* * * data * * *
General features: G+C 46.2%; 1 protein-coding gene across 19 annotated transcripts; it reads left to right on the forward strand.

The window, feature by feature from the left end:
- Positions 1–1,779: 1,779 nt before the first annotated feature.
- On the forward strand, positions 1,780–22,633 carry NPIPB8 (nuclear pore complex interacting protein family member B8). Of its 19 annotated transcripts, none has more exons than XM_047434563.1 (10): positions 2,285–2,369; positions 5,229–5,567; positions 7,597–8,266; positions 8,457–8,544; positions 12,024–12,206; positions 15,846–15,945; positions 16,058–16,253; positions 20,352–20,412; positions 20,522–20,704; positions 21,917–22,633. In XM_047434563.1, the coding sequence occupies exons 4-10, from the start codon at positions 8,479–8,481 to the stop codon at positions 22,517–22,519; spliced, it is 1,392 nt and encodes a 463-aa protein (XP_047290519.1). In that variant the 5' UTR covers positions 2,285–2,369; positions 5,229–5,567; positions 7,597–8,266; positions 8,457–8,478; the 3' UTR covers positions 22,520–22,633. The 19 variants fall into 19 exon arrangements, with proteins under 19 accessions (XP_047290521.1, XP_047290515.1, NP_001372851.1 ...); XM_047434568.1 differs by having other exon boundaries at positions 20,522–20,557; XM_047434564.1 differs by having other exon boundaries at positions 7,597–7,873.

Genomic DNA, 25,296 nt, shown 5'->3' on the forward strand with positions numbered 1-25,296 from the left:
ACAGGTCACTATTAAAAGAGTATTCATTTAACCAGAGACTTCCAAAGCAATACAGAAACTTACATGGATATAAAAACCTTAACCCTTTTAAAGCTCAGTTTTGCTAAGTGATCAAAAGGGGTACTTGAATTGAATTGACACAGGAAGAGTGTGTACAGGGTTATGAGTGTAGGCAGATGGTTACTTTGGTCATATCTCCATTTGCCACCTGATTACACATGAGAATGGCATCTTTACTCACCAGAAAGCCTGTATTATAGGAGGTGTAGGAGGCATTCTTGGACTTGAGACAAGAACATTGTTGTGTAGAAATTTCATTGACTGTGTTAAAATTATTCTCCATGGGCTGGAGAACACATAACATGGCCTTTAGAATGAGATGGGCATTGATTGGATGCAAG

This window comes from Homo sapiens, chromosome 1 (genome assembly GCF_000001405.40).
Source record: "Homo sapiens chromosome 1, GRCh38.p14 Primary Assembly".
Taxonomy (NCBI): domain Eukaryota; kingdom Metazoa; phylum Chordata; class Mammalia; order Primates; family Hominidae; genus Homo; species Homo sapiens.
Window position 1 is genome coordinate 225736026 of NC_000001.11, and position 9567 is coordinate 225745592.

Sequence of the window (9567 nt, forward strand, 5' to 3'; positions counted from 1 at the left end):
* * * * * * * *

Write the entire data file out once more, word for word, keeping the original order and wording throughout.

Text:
General features: G+C 46.2%; 1 protein-coding gene across 19 annotated transcripts; it reads left to right on the forward strand.

The window, feature by feature from the left end:
- Positions 1–1,779: 1,779 nt before the first annotated feature.
- On the forward strand, positions 1,780–22,633 carry NPIPB8 (nuclear pore complex interacting protein family member B8). Of its 19 annotated transcripts, none has more exons than XM_047434563.1 (10): positions 2,285–2,369; positions 5,229–5,567; positions 7,597–8,266; positions 8,457–8,544; positions 12,024–12,206; positions 15,846–15,945; positions 16,058–16,253; positions 20,352–20,412; positions 20,522–20,704; positions 21,917–22,633. In XM_047434563.1, the coding sequence occupies exons 4-10, from the start codon at positions 8,479–8,481 to the stop codon at positions 22,517–22,519; spliced, it is 1,392 nt and encodes a 463-aa protein (XP_047290519.1). In that variant the 5' UTR covers positions 2,285–2,369; positions 5,229–5,567; positions 7,597–8,266; positions 8,457–8,478; the 3' UTR covers positions 22,520–22,633. The 19 variants fall into 19 exon arrangements, with proteins under 19 accessions (XP_047290521.1, XP_047290515.1, NP_001372851.1 ...); XM_047434568.1 differs by having other exon boundaries at positions 20,522–20,557; XM_047434564.1 differs by having other exon boundaries at positions 7,597–7,873.

Genomic DNA, 25,296 nt, shown 5'->3' on the forward strand with positions numbered 1-25,296 from the left:
ACAGGTCACTATTAAAAGAGTATTCATTTAACCAGAGACTTCCAAAGCAATACAGAAACTTACATGGATATAAAAACCTTAACCCTTTTAAAGCTCAGTTTTGCTAAGTGATCAAAAGGGGTACTTGAATTGAATTGACACAGGAAGAGTGTGTACAGGGTTATGAGTGTAGGCAGATGGTTACTTTGGTCATATCTCCATTTGCCACCTGATTACACATGAGAATGGCATCTTTACTCACCAGAAAGCCTGTATTATAGGAGGTGTAGGAGGCATTCTTGGACTTGAGACAAGAACATTGTTGTGTAGAAATTTCATTGACTGTGTTAAAATTATTCTCCATGGGCTGGAGAACACATAACATGGCCTTTAGAATGAGATGGGCATTGATTGGATGCAAG

This window comes from Homo sapiens, chromosome 1 (genome assembly GCF_000001405.40).
Source record: "Homo sapiens chromosome 1, GRCh38.p14 Primary Assembly".
Taxonomy (NCBI): domain Eukaryota; kingdom Metazoa; phylum Chordata; class Mammalia; order Primates; family Hominidae; genus Homo; species Homo sapiens.
Window position 1 is genome coordinate 225736026 of NC_000001.11, and position 9567 is coordinate 225745592.

Sequence of the window (9567 nt, forward strand, 5' to 3'; positions counted from 1 at the left end):